The jam was ready. And awesome.

Also on the the agenda were pickles and canned peaches in ginger syrup (above). Next round? Tomatoes and tomato sauce and salsa.

Thursday, July 9, 2009

Dutch baby

When the toddler gets a little out of hand, I can growl, "We're eating babies for breakfast. That's right. BABIES!"

Delicious with lemon juice squeezed over the top and then sprinkled with powdered sugar. Washed down with coffee.

We make a little sidecar for the kid:

We use a recipe for Big Apple Pancake from an old Gourmet magazine as a guide, but add all kinds of fruit. Strawberry isn't actually my favorite. I think apricot and blueberries might be. The original is awesome in winter.


And before I jump into the recipe, let me just clarify my stance on unsalted vs. salted butter.

I don't give a fuck.

Seriously, I don't know why so many cooks get so worked up about salted butter.

I like salty butter on my toast, so it's what I have in the fridge.

I keep track of work schedules and the daycare center closures and doctor's appointments and when the dog next gets her heartworm meds and a complicated orchid fertilization schedule and on and on and on.

I don't need to regulate butter usage on top of it all: "No, no, that butter's for baking. Use THIS one." I think my husband's head would explode. He still hasn't recovered from that time he snacked on the crust of bread that I was saving for that night's onion soup dinner.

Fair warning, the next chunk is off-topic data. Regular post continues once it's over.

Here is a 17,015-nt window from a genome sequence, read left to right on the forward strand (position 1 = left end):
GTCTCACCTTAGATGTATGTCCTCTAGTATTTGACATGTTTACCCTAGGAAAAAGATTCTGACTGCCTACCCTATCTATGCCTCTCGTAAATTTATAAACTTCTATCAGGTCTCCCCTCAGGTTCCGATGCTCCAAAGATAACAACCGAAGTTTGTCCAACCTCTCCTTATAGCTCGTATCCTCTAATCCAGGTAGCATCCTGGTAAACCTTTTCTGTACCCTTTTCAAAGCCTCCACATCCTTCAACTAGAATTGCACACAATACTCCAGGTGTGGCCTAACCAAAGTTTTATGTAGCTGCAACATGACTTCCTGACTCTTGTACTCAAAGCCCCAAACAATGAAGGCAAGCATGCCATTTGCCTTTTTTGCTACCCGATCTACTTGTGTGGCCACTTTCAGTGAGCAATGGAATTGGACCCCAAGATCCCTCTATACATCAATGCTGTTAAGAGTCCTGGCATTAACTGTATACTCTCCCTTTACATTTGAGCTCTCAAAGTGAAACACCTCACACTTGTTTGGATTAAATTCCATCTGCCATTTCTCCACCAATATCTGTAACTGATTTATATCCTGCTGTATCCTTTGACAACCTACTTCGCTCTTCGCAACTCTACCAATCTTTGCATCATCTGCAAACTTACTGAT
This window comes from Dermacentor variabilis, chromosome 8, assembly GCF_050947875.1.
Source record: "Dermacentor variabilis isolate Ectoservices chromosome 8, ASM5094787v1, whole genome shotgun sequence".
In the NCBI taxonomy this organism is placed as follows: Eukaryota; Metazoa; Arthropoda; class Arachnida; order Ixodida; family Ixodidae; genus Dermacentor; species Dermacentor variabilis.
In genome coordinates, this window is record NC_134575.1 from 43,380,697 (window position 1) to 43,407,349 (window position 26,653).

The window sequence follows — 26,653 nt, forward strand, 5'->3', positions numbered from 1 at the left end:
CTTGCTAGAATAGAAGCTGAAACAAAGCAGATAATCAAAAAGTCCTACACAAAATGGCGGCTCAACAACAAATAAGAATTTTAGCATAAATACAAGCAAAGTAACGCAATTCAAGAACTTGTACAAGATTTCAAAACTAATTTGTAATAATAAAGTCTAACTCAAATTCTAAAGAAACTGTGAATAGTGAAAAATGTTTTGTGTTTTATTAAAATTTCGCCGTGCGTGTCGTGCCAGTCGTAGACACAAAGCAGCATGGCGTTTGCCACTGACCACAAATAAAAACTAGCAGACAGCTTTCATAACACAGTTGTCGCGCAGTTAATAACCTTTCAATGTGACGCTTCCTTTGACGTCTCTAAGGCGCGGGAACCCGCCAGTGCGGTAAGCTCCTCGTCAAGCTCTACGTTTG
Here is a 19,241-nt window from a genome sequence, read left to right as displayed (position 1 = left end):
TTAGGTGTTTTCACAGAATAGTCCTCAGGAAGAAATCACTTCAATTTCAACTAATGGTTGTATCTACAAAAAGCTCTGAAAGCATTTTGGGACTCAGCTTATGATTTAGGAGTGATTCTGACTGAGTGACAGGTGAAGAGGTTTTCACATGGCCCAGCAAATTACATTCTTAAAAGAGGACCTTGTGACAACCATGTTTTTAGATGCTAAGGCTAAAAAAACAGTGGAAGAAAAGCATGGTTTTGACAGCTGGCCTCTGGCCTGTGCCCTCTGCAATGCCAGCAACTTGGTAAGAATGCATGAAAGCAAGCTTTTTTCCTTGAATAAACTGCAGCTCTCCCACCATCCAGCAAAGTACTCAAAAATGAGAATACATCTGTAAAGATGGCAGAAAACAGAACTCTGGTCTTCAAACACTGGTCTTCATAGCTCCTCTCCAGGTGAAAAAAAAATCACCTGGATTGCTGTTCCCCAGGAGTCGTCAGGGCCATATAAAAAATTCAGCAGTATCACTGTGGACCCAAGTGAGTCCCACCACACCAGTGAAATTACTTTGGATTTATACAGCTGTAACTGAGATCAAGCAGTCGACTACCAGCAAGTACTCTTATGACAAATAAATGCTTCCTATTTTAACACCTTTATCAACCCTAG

And I cried.

Because holy crap, I was looking forward to that soup with the toasty bread.

Poor guy.

Anyway, back to babies.

Dutch Baby with Fruit
--based on recipe from Gourmet, Nov. 2004
--serves 2

1/2 stick butter
1/2 cup milk
1/2 cup flour (white or whole wheat pastry)
4 eggs
3 tablespoons sugar
1/2 teaspoon vanilla
1/8 teaspoon salt
sliced peaches or apricots, halved strawberries, frozen blueberries (about a cup of fruit)
lemon wedges and powdered sugar

Put oven rack in middle position and preheat oven to 450°F. Put butter into 10-inch cast iron skillet and put in oven to melt.

While butter is melting, dump milk, flour, eggs, granulated sugar, vanilla, and salt into a blender. Swirl butter around skillet to coat sides and bottom. Add about 2 T. melted butter to blender, leaving the rest in the skillet. Blend batter until smooth.

Place fruit in one layer in hot buttered skillet. It won't cover the bottom completely--if it does, you have too much fruit and will end up with a juicy mess of breakfast.

Pour batter over fruit.

Put skillet in oven. Bake until pancake is puffed and golden, about 18 minutes (depending on amount of fruit).

Serve immediately with lemon wedges and powered sugar.

Friday, July 3, 2009

When left to my own devices

It's rare that I get a meal alone. A real meal at home, not leftovers packed into a Mason jar and eaten on the bench outside my office.

When I do eat alone, it's simple and utterly personal. For dinner, spaghetti with butter and garlic.

For lunch, like today, a fried in butter grilled Swiss cheese sandwich. Dipped in "rooster sauce." With a heaping mass of homemade sauerkraut on the side.

I scarfed it down so fast I didn't take a picture.

I agree, you don't need a picture. It's obscene enough already that I shared. But dude, look at this. I'm not alone.

For dessert? Coffee and back to work from home via laptop.